The potential of 3D printing to replicate sites generated worldwide headlines in April, when a two-thirds scale model of Palmyra’s Arch of Triumph was erected in London’s Trafalgar Square; the Arch may travel to New York in the Fall. The model was, again, recreated from pre-war photos and was programmed to drive a massive stonecutting machine at a quarry at Carrara in northern Italy, next door to where Michelangelo obtained marble for his statue of David.

ICONEM used pre-war photographs to build a 3D model of the Temple of Bel.

The aim of the project was to erect a symbol of cultural resistance in the face of ISIS and to raise public awareness of the heritage threat and was partly the work of an innovative Oxford-based venture known as the Institute for Digital Archaeology. In collaboration with UNESCO and leading universities and foundations, the institute’s major goal is to compile a comprehensive library of 3D imagery of threatened sites across the Middle East that they’re calling the Million Image Database. To create the image bank, the plan is to distribute 5,000 pocket 3D cameras to volunteers and heritage workers across the region. The Institute’s director, Roger Michel, says their ambitious mission is “to rebuild the landscape of the Middle East and the great symbols of our shared cultural heritage that have been destroyed.”

Can Replicas Replace What’s Lost?

But when peace finally comes, will the new replication techniques match the quality of what’s been lost? And how will local communities respond to the results? “That’s part of a wider debate about the changing meaning of these places,” says Allison Cuneo, a member of the ASOR team. “Palmyra is no longer simply a tourist site. ISIS child soldiers carried out executions in the amphitheater and left behind a mass grave of civilians. How can clean-up and restoration efforts pay homage to that fact?”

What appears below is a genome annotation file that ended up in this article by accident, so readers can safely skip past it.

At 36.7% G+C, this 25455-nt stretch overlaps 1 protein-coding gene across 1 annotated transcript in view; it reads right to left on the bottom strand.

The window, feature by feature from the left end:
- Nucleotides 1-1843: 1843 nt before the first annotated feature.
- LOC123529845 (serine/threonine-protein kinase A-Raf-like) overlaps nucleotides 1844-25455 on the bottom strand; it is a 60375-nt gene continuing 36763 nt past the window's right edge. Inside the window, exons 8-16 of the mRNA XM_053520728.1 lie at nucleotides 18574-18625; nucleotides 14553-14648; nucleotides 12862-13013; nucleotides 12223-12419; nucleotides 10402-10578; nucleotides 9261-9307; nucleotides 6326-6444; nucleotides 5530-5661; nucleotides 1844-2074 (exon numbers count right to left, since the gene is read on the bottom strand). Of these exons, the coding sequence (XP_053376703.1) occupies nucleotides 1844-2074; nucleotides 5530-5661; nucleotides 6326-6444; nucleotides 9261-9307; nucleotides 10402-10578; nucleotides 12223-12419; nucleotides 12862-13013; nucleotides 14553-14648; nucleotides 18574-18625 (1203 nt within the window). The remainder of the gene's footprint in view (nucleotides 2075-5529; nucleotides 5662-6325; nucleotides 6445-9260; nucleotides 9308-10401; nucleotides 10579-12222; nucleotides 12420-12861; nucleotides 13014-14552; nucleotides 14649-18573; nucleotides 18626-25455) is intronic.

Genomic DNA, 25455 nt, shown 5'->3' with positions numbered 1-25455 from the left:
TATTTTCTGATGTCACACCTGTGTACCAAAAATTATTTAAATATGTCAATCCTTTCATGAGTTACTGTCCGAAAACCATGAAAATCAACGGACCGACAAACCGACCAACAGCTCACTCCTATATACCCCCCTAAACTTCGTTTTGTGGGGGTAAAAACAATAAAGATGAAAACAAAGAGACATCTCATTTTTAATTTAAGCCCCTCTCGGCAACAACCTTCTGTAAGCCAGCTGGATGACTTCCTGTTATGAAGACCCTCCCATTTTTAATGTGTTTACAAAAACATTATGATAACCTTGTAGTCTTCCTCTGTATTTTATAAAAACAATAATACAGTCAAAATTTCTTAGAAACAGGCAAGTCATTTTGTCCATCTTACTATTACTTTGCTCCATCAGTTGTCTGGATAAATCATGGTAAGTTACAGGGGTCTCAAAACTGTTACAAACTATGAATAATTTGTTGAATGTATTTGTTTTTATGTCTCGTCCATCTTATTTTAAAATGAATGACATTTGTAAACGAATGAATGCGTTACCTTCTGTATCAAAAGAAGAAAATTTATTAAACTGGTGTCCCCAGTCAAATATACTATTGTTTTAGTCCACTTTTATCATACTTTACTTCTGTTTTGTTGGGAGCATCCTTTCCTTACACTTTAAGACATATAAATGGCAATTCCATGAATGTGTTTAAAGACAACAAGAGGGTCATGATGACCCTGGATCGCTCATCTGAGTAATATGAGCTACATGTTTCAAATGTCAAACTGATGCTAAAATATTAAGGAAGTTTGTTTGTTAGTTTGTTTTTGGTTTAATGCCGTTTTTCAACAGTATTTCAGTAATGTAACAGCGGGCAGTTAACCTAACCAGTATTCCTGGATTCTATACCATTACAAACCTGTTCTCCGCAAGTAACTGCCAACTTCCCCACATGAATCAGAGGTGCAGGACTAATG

A satellite image of Palmyra's amphitheater.

Meanwhile, ISIS and other extremist groups still pose a dire threat to the Middle East’s ancient cultural treasures. Among the most serious current threats outside Syria, Libya poses the gravest concern. As a shaky coalition government is still taking shape, ISIS forces are converging on coastal Greco-Roman cities such as Cyrene and Leptis Magna that are scarcely less imposing or extensive than Palmyra itself. Meanwhile, in Egypt, security at ancient sites is unraveling. Space archaeologist Sarah Parcak, who used satellite imagery to detect a possible new Norse site in Newfoundland in NOVA’s recent show “ Vikings Unearthed ," recently applied the same techniques to study the looting of ancient Egyptian sites. She has documented a 50% jump in looting at four major sites since the 2011 revolution.

With all the human suffering of the Syrian war and the refugee crisis, why should we care about endangered heritage? Michael Danti stresses that the issue goes far beyond the concerns of archaeologists. “ISIS is practicing cultural terrorism,” he says, “as they target and eliminate the identity of entire sections of society in a way that’s directly comparable with Nazi atrocities.” By supporting the efforts of local heritage workers to protect and reclaim sites, scientists can help embattled communities hang on to hope and a sense of community in a time of terror.

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Image credits: Directorate-General of Antiquities and Museums of Syria/Michael Danti, ICONEM

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